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Credit lines for business (as well as personal credit lines) come in two primary forms: amortized credit and revolving credit. Typically, amortized credit is used to large, definite purposes (construction loans, real estate purchases, vehicles, etc) while revolving credit is used for large sums of small purchases, for which a greater deal of flexibility is required. This article will give you some info on business line of credit.

There are two main kinds of revolving credit: credit cards, and bank-issued lines of credit. Credit cards are, of course, the most common and have rapidly replaced the checkbook as the dominant non-cash method of transaction that we use today. Business credit cards are very similar to personal credit cards, although they tend to carry higher interest rates and have significantly higher balances. There are over 500 business credit cards available and can be compared online at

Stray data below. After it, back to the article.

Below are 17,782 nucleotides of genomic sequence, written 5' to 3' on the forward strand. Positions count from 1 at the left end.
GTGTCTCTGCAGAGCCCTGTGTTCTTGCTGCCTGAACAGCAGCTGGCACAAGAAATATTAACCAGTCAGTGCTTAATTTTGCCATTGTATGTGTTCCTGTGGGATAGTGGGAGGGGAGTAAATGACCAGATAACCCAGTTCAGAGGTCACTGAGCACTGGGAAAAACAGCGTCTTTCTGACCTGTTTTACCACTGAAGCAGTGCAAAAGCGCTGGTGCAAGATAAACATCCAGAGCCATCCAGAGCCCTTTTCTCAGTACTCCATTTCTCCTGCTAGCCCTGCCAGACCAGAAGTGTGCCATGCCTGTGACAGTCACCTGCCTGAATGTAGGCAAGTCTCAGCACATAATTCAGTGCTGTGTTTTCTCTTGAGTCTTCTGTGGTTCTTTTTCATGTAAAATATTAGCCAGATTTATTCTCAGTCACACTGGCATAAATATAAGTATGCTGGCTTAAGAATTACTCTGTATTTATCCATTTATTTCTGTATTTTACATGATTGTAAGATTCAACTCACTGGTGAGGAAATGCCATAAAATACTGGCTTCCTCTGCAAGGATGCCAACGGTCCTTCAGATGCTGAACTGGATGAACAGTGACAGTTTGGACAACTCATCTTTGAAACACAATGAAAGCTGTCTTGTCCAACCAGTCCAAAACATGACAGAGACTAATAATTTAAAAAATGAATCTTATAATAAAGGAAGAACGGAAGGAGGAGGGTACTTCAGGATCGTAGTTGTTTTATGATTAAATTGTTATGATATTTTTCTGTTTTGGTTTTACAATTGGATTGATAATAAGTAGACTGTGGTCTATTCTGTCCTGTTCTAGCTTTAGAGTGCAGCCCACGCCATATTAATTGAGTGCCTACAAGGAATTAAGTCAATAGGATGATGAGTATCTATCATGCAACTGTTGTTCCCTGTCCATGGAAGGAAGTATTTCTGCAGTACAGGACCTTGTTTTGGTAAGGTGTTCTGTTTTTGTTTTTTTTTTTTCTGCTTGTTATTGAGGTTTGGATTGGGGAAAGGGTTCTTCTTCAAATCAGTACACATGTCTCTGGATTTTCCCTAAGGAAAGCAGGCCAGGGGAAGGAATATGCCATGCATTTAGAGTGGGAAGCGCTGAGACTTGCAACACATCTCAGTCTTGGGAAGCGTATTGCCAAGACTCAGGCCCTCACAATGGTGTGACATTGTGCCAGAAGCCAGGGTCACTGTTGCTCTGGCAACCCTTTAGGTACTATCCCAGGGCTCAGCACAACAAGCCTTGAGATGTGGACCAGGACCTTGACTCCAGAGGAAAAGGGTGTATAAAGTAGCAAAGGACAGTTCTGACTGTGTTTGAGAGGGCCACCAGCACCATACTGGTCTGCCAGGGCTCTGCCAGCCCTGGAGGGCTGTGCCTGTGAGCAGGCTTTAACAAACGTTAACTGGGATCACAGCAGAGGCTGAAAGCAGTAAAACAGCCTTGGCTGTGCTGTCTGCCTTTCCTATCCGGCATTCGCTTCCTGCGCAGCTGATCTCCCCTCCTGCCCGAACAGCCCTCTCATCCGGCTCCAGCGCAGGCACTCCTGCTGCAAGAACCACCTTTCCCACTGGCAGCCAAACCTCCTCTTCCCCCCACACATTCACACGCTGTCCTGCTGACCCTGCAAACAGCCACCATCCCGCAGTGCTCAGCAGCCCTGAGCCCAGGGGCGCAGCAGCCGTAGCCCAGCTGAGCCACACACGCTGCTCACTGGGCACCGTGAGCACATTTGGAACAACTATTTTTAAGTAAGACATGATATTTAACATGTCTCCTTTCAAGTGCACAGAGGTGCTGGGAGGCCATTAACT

Business lines of credit function very similarly to credit cards, but are issued by banks themselves and come in the form of a checkbook; simply write checks on the credit line to access the account, and cash will be deducted from the line of credit. Lines of credit may be secured or unsecured, meaning that they may require some form of collateral (in the form of a savings account or property title), or they may require nothing. In the case of the latter, unsecured, the interest rate will tend to be higher because the bank is taking on more risk. While large banks typically offer lines of credit with the largest balances and the lowest interest rates, you may also want to consider smaller banks and credit unions as your go-to source for business lines of credit if you are having difficulty with the larger banks. You can find info on business line of credit at

This Business article was written by Mark Karavan on 11/24/2009